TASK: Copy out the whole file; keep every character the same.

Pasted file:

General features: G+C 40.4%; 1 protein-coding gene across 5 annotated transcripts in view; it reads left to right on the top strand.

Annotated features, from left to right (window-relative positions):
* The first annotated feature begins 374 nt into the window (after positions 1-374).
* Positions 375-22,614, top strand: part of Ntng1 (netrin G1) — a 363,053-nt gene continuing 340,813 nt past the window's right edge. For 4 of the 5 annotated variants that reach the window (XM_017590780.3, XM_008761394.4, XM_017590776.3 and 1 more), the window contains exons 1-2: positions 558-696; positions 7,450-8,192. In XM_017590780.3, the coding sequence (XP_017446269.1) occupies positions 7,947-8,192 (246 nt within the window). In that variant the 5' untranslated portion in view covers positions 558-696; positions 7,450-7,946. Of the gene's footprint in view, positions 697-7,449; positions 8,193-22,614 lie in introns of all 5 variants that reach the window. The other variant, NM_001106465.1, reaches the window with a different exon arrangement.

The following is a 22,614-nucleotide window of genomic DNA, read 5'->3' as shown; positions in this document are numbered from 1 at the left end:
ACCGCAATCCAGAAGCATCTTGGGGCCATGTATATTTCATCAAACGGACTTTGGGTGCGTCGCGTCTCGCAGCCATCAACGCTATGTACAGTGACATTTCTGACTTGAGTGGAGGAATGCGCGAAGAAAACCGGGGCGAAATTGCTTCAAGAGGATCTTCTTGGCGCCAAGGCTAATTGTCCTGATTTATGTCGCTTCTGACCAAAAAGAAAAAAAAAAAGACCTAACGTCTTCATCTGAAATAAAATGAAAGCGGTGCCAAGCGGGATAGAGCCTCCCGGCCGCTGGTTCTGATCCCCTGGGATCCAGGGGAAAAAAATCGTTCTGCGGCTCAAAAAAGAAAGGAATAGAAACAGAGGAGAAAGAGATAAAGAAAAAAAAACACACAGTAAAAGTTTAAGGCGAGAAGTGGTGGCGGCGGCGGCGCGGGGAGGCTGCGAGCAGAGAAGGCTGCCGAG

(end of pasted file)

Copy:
General features: G+C 40.4%; 1 protein-coding gene across 5 annotated transcripts in view; it reads left to right on the top strand.

Annotated features, from left to right (window-relative positions):
* The first annotated feature begins 374 nt into the window (after positions 1-374).
* Positions 375-22,614, top strand: part of Ntng1 (netrin G1) — a 363,053-nt gene continuing 340,813 nt past the window's right edge. For 4 of the 5 annotated variants that reach the window (XM_017590780.3, XM_008761394.4, XM_017590776.3 and 1 more), the window contains exons 1-2: positions 558-696; positions 7,450-8,192. In XM_017590780.3, the coding sequence (XP_017446269.1) occupies positions 7,947-8,192 (246 nt within the window). In that variant the 5' untranslated portion in view covers positions 558-696; positions 7,450-7,946. Of the gene's footprint in view, positions 697-7,449; positions 8,193-22,614 lie in introns of all 5 variants that reach the window. The other variant, NM_001106465.1, reaches the window with a different exon arrangement.

The following is a 22,614-nucleotide window of genomic DNA, read 5'->3' as shown; positions in this document are numbered from 1 at the left end:
ACCGCAATCCAGAAGCATCTTGGGGCCATGTATATTTCATCAAACGGACTTTGGGTGCGTCGCGTCTCGCAGCCATCAACGCTATGTACAGTGACATTTCTGACTTGAGTGGAGGAATGCGCGAAGAAAACCGGGGCGAAATTGCTTCAAGAGGATCTTCTTGGCGCCAAGGCTAATTGTCCTGATTTATGTCGCTTCTGACCAAAAAGAAAAAAAAAAAGACCTAACGTCTTCATCTGAAATAAAATGAAAGCGGTGCCAAGCGGGATAGAGCCTCCCGGCCGCTGGTTCTGATCCCCTGGGATCCAGGGGAAAAAAATCGTTCTGCGGCTCAAAAAAGAAAGGAATAGAAACAGAGGAGAAAGAGATAAAGAAAAAAAAACACACAGTAAAAGTTTAAGGCGAGAAGTGGTGGCGGCGGCGGCGCGGGGAGGCTGCGAGCAGAGAAGGCTGCCGAG